TO BE SWALLOWED UP into nothingness, to sink into oblivion and pass out of notice; this is the threat and the work of death, a truth which the poetry of Psalm 69 sends home through images of the terrible, elemental power of water in which oblivion becomes the metaphor of death. The threat of oblivion is fearsome, and it triggers an instinctual panic and rage in the human psyche to resist and to escape being thus overwhelmed. No one wants to be forgotten, of no account; no one wants to be so earthbound by the gravity of insignificance that neither escape nor flight is possible, only a sentence of despair.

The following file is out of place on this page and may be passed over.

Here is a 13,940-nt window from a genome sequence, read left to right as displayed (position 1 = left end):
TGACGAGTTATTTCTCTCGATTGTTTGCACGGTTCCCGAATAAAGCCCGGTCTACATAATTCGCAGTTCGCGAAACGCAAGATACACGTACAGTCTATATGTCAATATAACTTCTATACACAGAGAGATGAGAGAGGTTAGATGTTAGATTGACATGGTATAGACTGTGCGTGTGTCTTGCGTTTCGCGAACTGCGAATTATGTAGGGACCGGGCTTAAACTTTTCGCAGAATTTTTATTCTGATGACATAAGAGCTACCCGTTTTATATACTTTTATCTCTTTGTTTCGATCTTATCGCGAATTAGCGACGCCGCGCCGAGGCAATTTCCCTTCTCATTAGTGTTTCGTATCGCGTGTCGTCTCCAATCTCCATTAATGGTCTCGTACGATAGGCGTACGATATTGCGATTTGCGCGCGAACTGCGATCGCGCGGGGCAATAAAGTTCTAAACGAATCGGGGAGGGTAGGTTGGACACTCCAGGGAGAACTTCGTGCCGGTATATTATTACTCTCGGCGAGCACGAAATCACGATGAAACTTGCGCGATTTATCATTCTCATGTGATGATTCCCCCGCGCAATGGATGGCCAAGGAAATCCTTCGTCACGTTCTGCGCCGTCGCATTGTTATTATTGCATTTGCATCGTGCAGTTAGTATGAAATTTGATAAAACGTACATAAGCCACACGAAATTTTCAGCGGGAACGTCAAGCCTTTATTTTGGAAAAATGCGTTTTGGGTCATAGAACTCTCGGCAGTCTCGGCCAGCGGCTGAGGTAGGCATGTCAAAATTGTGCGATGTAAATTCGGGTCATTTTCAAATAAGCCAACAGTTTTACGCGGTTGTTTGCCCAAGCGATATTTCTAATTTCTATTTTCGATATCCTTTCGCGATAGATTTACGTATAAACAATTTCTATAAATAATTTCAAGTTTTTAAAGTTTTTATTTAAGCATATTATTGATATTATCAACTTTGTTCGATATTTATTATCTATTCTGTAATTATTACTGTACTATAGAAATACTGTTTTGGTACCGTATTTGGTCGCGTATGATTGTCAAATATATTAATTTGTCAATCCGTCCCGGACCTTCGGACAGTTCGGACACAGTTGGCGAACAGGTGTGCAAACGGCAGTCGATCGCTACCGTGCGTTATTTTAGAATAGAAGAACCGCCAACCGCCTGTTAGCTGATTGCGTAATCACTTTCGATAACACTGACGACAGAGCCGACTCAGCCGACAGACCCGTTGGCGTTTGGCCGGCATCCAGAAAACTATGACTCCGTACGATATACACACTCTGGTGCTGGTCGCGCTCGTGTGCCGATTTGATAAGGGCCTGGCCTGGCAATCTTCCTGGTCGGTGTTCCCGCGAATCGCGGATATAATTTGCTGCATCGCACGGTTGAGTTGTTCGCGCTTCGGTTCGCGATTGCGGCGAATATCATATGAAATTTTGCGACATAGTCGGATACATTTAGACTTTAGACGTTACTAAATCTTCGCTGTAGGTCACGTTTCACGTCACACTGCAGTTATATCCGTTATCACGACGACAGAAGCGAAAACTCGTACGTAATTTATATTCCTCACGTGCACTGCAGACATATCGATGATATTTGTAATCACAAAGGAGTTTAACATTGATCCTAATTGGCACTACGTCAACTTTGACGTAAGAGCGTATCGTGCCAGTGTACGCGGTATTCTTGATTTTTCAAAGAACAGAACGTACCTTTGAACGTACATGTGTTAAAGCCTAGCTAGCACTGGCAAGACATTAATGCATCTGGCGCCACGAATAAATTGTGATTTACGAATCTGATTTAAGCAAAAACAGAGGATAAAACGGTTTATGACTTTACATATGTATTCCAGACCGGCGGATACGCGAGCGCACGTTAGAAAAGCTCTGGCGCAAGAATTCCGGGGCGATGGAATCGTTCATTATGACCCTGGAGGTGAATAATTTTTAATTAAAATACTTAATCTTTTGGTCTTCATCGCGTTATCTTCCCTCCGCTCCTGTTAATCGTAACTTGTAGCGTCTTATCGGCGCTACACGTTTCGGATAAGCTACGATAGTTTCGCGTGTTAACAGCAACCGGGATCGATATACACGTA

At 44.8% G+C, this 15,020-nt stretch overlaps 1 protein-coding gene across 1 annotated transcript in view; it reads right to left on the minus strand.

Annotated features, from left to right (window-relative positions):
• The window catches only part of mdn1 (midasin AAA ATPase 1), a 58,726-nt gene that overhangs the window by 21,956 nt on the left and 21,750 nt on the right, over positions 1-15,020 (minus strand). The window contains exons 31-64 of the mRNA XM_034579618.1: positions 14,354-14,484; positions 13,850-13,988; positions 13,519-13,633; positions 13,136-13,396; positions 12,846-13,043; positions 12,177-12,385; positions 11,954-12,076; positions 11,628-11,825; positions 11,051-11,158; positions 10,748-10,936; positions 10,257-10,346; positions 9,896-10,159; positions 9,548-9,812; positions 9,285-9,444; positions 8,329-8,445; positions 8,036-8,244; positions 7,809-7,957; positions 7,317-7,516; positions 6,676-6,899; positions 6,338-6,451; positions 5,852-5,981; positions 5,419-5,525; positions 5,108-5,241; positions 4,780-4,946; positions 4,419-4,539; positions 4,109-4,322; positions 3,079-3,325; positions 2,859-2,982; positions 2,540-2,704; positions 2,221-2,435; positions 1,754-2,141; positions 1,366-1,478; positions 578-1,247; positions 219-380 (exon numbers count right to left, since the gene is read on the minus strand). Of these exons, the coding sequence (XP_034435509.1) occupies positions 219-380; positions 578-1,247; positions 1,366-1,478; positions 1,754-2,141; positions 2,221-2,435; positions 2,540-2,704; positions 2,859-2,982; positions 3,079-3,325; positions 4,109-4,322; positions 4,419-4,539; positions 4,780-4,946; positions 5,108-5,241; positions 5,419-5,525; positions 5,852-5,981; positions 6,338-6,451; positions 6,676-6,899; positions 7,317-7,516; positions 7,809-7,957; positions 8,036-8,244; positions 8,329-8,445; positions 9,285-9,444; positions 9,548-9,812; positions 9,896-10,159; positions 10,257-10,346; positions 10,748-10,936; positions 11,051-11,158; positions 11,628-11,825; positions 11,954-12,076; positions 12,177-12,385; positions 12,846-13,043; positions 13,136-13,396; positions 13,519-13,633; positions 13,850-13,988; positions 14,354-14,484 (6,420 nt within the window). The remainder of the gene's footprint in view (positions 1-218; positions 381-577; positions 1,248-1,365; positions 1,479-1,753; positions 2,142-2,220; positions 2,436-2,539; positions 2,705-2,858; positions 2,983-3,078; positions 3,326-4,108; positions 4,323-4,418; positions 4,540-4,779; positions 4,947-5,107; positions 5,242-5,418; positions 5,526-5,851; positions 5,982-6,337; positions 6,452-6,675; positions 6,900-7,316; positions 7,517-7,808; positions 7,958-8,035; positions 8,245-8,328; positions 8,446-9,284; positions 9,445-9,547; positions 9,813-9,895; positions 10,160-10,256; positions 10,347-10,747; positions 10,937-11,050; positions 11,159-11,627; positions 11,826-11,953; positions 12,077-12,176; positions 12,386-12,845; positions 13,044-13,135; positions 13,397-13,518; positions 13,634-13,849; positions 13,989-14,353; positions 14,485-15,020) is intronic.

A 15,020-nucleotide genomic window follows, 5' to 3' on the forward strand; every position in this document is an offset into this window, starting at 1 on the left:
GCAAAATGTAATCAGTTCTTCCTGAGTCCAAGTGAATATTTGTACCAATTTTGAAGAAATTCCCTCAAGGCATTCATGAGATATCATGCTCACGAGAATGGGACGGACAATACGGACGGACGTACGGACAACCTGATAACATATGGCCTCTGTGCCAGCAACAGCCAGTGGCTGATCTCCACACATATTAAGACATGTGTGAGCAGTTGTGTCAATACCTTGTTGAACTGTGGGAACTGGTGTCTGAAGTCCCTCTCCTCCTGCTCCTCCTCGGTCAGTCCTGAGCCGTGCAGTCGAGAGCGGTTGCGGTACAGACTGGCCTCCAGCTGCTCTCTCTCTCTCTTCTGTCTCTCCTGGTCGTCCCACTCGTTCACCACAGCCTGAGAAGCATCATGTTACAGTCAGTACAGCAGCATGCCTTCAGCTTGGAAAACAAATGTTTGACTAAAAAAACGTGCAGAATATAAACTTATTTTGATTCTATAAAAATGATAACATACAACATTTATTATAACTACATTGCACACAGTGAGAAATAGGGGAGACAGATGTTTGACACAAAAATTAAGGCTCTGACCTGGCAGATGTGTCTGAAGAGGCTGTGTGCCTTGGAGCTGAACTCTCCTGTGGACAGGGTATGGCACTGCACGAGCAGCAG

On the other hand, that is exactly what most of the human race, whom we speak of abstractly as the masses, experience as daily reality. To exist as one of the masses is to live under a sentence of oblivion: the oblivion of being forgotten by justice or compassion; the oblivion of not being known in the integrity of one's personhood; the oblivion of being irrelevant to any enterprise that allows one to see the fruit of his or her own capacities received and celebrated. The masses are invisible, and their cry is unheard.